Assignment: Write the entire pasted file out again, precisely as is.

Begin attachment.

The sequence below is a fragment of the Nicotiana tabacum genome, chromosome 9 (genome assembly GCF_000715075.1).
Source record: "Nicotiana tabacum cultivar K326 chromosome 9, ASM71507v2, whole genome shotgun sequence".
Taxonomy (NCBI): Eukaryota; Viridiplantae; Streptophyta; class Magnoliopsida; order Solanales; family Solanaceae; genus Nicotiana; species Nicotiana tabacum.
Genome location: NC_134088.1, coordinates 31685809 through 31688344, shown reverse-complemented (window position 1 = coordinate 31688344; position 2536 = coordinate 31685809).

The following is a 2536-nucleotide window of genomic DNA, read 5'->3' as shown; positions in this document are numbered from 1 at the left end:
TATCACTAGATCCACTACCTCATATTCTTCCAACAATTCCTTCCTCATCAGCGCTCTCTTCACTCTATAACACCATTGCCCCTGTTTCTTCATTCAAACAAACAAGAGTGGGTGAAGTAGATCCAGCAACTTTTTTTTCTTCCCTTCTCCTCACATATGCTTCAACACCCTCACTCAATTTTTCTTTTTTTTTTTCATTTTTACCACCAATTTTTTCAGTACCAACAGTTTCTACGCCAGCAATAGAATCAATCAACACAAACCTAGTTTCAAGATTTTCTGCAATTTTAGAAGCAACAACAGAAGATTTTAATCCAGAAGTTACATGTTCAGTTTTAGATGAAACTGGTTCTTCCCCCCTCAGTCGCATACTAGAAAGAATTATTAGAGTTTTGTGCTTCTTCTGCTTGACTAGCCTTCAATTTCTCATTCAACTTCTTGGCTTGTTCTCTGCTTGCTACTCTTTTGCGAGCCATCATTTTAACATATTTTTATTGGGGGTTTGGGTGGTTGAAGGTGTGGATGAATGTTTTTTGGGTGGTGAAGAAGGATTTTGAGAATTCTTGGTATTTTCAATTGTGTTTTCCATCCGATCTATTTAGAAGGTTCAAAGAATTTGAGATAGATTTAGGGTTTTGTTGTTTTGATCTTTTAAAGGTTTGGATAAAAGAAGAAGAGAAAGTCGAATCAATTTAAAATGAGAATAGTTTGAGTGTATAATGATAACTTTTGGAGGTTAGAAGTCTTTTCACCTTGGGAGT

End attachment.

The sequence below is a fragment of the Nicotiana tabacum genome, chromosome 9 (genome assembly GCF_000715075.1).
Source record: "Nicotiana tabacum cultivar K326 chromosome 9, ASM71507v2, whole genome shotgun sequence".
Taxonomy (NCBI): Eukaryota; Viridiplantae; Streptophyta; class Magnoliopsida; order Solanales; family Solanaceae; genus Nicotiana; species Nicotiana tabacum.
Genome location: NC_134088.1, coordinates 31685809 through 31688344, shown reverse-complemented (window position 1 = coordinate 31688344; position 2536 = coordinate 31685809).

The following is a 2536-nucleotide window of genomic DNA, read 5'->3' as shown; positions in this document are numbered from 1 at the left end:
TATCACTAGATCCACTACCTCATATTCTTCCAACAATTCCTTCCTCATCAGCGCTCTCTTCACTCTATAACACCATTGCCCCTGTTTCTTCATTCAAACAAACAAGAGTGGGTGAAGTAGATCCAGCAACTTTTTTTTCTTCCCTTCTCCTCACATATGCTTCAACACCCTCACTCAATTTTTCTTTTTTTTTTTCATTTTTACCACCAATTTTTTCAGTACCAACAGTTTCTACGCCAGCAATAGAATCAATCAACACAAACCTAGTTTCAAGATTTTCTGCAATTTTAGAAGCAACAACAGAAGATTTTAATCCAGAAGTTACATGTTCAGTTTTAGATGAAACTGGTTCTTCCCCCCTCAGTCGCATACTAGAAAGAATTATTAGAGTTTTGTGCTTCTTCTGCTTGACTAGCCTTCAATTTCTCATTCAACTTCTTGGCTTGTTCTCTGCTTGCTACTCTTTTGCGAGCCATCATTTTAACATATTTTTATTGGGGGTTTGGGTGGTTGAAGGTGTGGATGAATGTTTTTTGGGTGGTGAAGAAGGATTTTGAGAATTCTTGGTATTTTCAATTGTGTTTTCCATCCGATCTATTTAGAAGGTTCAAAGAATTTGAGATAGATTTAGGGTTTTGTTGTTTTGATCTTTTAAAGGTTTGGATAAAAGAAGAAGAGAAAGTCGAATCAATTTAAAATGAGAATAGTTTGAGTGTATAATGATAACTTTTGGAGGTTAGAAGTCTTTTCACCTTGGGAGT